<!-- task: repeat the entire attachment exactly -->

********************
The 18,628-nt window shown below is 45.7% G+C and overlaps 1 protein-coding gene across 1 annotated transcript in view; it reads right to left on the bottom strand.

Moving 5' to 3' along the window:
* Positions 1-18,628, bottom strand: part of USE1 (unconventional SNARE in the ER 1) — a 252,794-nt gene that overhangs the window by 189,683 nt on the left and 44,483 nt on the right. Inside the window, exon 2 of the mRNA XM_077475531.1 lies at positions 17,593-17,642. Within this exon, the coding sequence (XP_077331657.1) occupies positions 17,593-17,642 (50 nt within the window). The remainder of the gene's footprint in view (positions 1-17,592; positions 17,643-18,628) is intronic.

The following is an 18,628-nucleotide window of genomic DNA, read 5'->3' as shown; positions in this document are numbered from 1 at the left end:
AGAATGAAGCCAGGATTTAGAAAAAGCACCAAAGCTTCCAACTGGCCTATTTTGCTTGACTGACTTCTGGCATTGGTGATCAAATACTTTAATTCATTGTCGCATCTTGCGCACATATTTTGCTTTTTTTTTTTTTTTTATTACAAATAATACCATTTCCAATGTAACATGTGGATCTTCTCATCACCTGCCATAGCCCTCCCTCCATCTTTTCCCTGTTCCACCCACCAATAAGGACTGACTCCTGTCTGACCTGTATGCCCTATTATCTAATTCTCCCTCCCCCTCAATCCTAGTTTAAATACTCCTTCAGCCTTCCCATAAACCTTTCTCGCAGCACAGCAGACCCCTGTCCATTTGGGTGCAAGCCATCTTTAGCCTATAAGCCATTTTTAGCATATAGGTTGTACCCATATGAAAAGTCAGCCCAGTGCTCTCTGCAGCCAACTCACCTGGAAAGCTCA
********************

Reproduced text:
The 18,628-nt window shown below is 45.7% G+C and overlaps 1 protein-coding gene across 1 annotated transcript in view; it reads right to left on the bottom strand.

Moving 5' to 3' along the window:
* Positions 1-18,628, bottom strand: part of USE1 (unconventional SNARE in the ER 1) — a 252,794-nt gene that overhangs the window by 189,683 nt on the left and 44,483 nt on the right. Inside the window, exon 2 of the mRNA XM_077475531.1 lies at positions 17,593-17,642. Within this exon, the coding sequence (XP_077331657.1) occupies positions 17,593-17,642 (50 nt within the window). The remainder of the gene's footprint in view (positions 1-17,592; positions 17,643-18,628) is intronic.

The following is an 18,628-nucleotide window of genomic DNA, read 5'->3' as shown; positions in this document are numbered from 1 at the left end:
AGAATGAAGCCAGGATTTAGAAAAAGCACCAAAGCTTCCAACTGGCCTATTTTGCTTGACTGACTTCTGGCATTGGTGATCAAATACTTTAATTCATTGTCGCATCTTGCGCACATATTTTGCTTTTTTTTTTTTTTTTATTACAAATAATACCATTTCCAATGTAACATGTGGATCTTCTCATCACCTGCCATAGCCCTCCCTCCATCTTTTCCCTGTTCCACCCACCAATAAGGACTGACTCCTGTCTGACCTGTATGCCCTATTATCTAATTCTCCCTCCCCCTCAATCCTAGTTTAAATACTCCTTCAGCCTTCCCATAAACCTTTCTCGCAGCACAGCAGACCCCTGTCCATTTGGGTGCAAGCCATCTTTAGCCTATAAGCCATTTTTAGCATATAGGTTGTACCCATATGAAAAGTCAGCCCAGTGCTCTCTGCAGCCAACTCACCTGGAAAGCTCA